Trump was a riot – and I mean that literally

Donald Trump’s second impeachment trial is underway. His lawyers argue that, when he told supporters to “fight like hell”, he was only speaking figuratively. His lawyers are wrong.

Their argument is effectively that Trump’s message was no different from calling for a “war on poverty” or a “battle of ideas” – metaphors that are commonly used without (usually) intending any physical violence to ensue. There is ample evidence to show that was not Trump’s intended meaning. But perhaps the simplest argument – one that should appeal to lawyers – is that, on the day the Capitol was stormed, there was no legal way to “fight” in a purely figurative sense.

There are times when a speaker wants their audience to think a particular thought without having to tell them explicitly

Whenever we fight – be it literally or figuratively – we take action: making speeches, distributing literature, raising funds. The list of potential acts is endless. But, on 6 January 2021, the day of Trump’s speech, there were no actions left for Trump’s supporters to take. The election had been fought (yes, “fought”). The court battles (yes, “battles”) had been decided. All that remained was for Congress to affirm the result … for Congress to affirm the result. There was nothing lawful the supporters in the street could do to facilitate that affirmation or to obstruct it.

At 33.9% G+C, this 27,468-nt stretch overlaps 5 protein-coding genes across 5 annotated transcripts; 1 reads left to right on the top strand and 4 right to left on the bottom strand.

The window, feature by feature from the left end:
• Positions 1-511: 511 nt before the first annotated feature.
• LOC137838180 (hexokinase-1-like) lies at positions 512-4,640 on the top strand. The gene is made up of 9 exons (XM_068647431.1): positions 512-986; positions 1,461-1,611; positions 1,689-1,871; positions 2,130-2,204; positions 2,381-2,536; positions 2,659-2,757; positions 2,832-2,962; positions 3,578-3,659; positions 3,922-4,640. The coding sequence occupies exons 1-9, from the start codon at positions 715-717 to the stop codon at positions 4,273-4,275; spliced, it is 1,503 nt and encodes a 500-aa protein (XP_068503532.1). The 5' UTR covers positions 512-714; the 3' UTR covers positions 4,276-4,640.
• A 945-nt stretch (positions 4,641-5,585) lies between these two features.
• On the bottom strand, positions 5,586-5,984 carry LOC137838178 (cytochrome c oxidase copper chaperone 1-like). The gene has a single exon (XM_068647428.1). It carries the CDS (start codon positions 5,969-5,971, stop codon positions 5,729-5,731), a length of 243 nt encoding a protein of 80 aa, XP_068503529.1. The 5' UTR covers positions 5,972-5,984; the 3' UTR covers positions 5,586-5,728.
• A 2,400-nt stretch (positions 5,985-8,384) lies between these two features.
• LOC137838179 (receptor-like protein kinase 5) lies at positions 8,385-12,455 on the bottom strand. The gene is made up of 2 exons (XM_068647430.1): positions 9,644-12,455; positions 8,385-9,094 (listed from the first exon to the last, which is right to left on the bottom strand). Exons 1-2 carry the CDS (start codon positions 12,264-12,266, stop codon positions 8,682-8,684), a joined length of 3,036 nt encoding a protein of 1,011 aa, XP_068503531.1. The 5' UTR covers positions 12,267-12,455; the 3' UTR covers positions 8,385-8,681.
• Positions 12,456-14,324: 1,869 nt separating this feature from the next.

Consider this analogy. Imagine that a trial is taking place in a criminal court. If you think the prosecution case is wrong, you can encourage the defendants to “fight” the charges. You call on their lawyers to “attack” the prosecution’s case. But if you make a speech to a group of people who have no role in the trial, your options are limited. If you beseech them to “march” on the court, to “fight like hell” when they get there, to “stop the [trial]”, you cannot be confident that anyone will believe you were expecting only lawful acts to ensue when the crowd reached the courthouse.   

In my 2020 web-book, I Learned to Write, I included a chapter on using language figuratively. “There are times”, I wrote, “when a writer wants to influence their reader to think a particular thought without having to write it out explicitly.” Trump is a master of that – especially when appealing to his base.